Professor Tiemann and his colleagues have spent countless hours analyzing thousands of spectral lines of dozens of different molecular species comprised of two atoms.  The fruit of their labors are sets of several dozen numbers (“parameters”) that fully specify the quantum mechanical forces between the two atoms that are needed to calculate all the individual quantum states associated with the molecule formed from two atoms each in its quantum state of lowest energy.   That is what I do—these kinds of calculations.   In this way, it is possible to calculate from first principles and standard mathematics the needed properties to fully characterize the collisions of two ultracold atoms and the formation from them of a two-atom molecule in any desired quantum state.  It is now routine to produce in the laboratory samples of certain kinds of atoms at the incredibly low temperature of 1 microkelvin or less (this is nearly a billion times colder than room temperature).  Professor Tiemann’s work was invaluable in the actual production in 2008 of Potassium-Rubidium (KRb) molecules in their lowest energy state with a temperature of 350 nanokelvins by my colleagues at the NIST/JILA laboratories of the University of Colorado, Boulder.  I told the story of this work (and more) in my recent talk [3].  The story started with a joint paper I had done with Eberhard when I was visiting Hannover in 2002, proposing such an experiment, with the goal of making a quantum superfluid of ultracold molecules.

This brings up a final matter relating to the unity and beauty of physics.  Scientists can now make many different species of atoms or molecules at such incredibly low temperatures, at which the quantum properties of their motion become clearly manifest.  We can not only make cold gases but also optical “lattices” to hold regular arrays of individual atoms or molecules or even arrays of optical “tweezers” that can be moved around at will and that each contains a single atom or molecule.  In these various ways, the quantum properties of complex condensed matter systems like superfluids can be probed and studied.  Because the equations of physics scale across vast magnitudes of energy or density, tiny ensembles of cold atoms can even simulate a variety of phenomena in condensed matter physics and even explore the properties of large-scale structures in the universe.  For example, the quantum “equation of state” that can be tested with tiny ensembles of cold atoms even helps us to understand the properties of quantum matter in the interior of neutron stars. We might even envision how someday single atoms or molecules arranged in lattices or tweezer arrays [4] might be used as “quantum bits” in a “quantum computer” that, at least with respect to certain tasks, could outperform any possible contemporary “classical” computer made from conventional computer chips.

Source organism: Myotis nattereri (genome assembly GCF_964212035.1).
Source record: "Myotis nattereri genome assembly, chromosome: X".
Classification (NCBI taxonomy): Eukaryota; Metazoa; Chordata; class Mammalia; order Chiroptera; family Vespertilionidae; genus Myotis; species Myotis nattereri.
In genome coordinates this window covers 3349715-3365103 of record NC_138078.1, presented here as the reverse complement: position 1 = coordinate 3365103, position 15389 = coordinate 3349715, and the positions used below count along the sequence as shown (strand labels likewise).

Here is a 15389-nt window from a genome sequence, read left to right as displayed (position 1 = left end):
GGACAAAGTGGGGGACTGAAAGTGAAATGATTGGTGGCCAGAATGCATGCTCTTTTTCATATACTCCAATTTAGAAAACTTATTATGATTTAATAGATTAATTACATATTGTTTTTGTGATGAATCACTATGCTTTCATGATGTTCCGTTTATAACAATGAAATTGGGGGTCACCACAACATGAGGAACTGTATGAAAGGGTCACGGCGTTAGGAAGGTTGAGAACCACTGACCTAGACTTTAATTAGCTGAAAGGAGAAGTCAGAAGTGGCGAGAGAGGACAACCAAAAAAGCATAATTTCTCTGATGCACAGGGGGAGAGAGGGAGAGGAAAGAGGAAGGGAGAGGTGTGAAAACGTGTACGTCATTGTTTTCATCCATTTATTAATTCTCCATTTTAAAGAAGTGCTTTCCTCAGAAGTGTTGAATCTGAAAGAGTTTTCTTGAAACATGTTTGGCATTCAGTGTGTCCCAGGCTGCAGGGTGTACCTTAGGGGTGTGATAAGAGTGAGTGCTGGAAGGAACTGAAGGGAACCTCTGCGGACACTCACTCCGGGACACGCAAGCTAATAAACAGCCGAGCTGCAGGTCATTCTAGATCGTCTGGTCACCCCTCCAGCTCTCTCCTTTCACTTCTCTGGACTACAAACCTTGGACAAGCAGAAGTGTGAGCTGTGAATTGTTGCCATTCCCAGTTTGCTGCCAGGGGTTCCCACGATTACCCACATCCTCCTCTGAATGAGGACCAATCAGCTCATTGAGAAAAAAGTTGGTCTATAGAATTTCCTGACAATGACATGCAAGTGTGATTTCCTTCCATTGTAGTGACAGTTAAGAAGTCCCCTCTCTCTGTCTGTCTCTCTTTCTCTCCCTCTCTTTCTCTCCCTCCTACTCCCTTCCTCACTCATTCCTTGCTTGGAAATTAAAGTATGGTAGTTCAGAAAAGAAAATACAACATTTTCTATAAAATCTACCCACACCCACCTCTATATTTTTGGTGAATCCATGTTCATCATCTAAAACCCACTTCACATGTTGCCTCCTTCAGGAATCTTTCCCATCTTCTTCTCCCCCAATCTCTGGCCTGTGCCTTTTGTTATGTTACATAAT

Well, there is a lot I could talk about, but that exceeds anything I can include in this short post.  So more will have to wait until later.  But I hope I have scratched the surface of the unity, power, and beauty of what I see in the ultimately simple concepts of quantum physics to characterize the universe in which we live across vast scales of size and complexity, from the atomic to the cosmological.    That covers a lot of territory.  But perhaps the most amazing feature of our universe is the human mind, which takes all this in and renders it intelligible.  Quantum mechanics is very intelligible, in spite of the fact that no one yet can specify how it should be interpreted in “classical” terms (Bohr’s point).  Perhaps the “quantum world” is so strange and different from our “ordinary, everyday” world that there must be aspects of it that forever exceed our capacity to articulate, except in formal, mathematical terms.


1. An obvious exception is rocket probes of the Moon or Mars, which can work with local rock samples, for example.

2. More recently, the first “non-light” kind of observation of distant objects in the universe has come about through the success of gravitational wave astronomy.  Interestingly, it is now an observed fact that gravitational waves travel at the speed of light, the upper “speed limit” in the universe, in spite of the fact that gravity is not light.

3. Download the Dropbox file and view it in Powerpoint if you want it to display with the correct original font.

4. See, for example, the review article by Adam M. Kaufman and Kang-Kuen Ni, “Quantum science with optical tweezer arrays of ultracold atoms and molecules,” Nature Physics, Vol. 17, p. 1324 (2021) (the article file is also available at this open link.)